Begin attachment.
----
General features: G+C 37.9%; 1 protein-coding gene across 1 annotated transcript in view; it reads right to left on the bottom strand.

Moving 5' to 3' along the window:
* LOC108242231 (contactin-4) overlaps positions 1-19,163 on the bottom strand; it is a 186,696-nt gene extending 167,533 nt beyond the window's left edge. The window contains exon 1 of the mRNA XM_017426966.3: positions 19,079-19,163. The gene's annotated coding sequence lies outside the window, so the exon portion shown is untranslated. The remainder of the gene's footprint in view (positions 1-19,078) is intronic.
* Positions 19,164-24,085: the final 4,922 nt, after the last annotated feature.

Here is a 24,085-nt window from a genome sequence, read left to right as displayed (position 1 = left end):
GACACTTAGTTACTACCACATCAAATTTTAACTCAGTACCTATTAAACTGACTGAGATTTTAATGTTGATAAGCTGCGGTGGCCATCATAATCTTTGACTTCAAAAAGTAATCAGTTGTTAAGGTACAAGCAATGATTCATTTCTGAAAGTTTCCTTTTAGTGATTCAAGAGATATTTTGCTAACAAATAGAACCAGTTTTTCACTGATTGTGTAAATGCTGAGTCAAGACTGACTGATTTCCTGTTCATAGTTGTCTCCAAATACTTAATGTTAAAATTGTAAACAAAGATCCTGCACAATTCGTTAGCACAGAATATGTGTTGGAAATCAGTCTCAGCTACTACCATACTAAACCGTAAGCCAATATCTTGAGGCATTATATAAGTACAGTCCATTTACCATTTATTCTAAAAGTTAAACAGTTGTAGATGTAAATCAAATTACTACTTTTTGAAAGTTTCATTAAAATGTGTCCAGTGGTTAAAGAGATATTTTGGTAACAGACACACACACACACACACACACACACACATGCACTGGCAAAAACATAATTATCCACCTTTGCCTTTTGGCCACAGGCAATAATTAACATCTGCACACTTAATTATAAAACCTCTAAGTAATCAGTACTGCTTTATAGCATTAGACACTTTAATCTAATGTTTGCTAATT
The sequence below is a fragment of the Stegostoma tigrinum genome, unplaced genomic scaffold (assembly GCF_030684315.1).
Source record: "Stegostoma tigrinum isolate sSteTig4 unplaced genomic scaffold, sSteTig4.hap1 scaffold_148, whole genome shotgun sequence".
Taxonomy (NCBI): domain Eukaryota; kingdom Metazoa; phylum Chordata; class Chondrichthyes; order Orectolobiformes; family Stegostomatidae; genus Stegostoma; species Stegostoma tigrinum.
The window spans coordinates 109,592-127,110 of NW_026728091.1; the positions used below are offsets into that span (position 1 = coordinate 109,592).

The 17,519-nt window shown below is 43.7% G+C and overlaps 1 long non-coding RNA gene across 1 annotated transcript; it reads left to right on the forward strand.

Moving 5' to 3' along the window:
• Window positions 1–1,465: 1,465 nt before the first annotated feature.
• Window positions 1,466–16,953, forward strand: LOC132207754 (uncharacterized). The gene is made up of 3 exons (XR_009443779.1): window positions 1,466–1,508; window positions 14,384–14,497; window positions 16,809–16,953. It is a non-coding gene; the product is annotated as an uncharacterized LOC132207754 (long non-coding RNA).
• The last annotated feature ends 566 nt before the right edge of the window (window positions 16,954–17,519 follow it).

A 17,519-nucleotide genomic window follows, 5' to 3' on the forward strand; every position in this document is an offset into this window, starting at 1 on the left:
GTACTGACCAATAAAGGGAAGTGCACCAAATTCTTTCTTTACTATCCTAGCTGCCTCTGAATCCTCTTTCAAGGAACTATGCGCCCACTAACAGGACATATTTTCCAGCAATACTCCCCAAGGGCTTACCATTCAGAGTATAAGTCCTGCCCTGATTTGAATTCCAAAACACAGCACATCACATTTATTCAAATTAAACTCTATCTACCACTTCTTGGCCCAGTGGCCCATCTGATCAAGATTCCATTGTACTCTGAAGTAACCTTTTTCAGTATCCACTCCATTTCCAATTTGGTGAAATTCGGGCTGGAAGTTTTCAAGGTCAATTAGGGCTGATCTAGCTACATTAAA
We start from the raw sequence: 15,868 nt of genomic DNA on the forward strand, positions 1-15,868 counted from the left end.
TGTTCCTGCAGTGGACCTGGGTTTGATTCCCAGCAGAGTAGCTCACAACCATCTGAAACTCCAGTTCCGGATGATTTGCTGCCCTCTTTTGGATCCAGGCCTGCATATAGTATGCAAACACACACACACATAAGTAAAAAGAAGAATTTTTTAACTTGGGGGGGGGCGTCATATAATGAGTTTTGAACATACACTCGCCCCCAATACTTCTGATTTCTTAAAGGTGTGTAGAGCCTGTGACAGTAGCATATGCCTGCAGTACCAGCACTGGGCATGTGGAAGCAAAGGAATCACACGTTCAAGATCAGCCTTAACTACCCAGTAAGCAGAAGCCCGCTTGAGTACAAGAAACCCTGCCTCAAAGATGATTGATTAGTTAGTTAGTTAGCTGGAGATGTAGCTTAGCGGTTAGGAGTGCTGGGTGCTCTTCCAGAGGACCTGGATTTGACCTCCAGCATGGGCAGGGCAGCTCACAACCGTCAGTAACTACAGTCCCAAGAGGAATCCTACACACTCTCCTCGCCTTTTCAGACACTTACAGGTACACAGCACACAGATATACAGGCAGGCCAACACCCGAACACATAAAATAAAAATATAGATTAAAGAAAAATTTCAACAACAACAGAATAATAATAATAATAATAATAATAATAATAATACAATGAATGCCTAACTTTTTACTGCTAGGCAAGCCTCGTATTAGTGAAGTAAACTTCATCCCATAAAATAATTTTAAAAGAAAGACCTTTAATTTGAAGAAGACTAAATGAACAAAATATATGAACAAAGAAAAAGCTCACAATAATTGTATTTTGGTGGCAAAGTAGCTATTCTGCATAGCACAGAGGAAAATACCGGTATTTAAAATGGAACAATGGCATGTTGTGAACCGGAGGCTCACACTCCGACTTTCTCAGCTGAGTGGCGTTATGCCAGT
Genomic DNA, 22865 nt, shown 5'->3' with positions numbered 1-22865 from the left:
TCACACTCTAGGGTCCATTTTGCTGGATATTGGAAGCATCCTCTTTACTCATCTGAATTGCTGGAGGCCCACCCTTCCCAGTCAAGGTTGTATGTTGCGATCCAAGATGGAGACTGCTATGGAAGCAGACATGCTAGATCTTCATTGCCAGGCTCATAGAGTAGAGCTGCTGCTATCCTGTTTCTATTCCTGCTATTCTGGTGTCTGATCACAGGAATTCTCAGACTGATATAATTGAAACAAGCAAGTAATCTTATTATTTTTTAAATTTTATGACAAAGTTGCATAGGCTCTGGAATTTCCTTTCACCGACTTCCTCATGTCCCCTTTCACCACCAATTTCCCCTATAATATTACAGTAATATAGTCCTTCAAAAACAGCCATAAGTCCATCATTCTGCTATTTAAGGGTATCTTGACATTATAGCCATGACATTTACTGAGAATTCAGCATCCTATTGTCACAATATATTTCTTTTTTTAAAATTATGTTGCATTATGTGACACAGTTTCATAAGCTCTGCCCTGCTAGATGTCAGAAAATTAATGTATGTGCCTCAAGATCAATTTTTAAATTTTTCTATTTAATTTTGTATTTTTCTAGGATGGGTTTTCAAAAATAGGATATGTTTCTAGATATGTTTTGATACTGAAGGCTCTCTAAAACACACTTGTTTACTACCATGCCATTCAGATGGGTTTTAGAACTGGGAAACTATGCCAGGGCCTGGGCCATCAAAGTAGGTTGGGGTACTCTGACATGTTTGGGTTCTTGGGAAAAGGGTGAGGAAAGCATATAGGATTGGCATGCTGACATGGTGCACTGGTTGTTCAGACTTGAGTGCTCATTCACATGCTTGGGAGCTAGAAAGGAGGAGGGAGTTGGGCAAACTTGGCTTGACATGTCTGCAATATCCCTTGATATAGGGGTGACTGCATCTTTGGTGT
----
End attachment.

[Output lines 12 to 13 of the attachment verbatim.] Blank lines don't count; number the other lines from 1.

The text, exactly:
Moving 5' to 3' along the window:
• Window positions 1–1,465: 1,465 nt before the first annotated feature.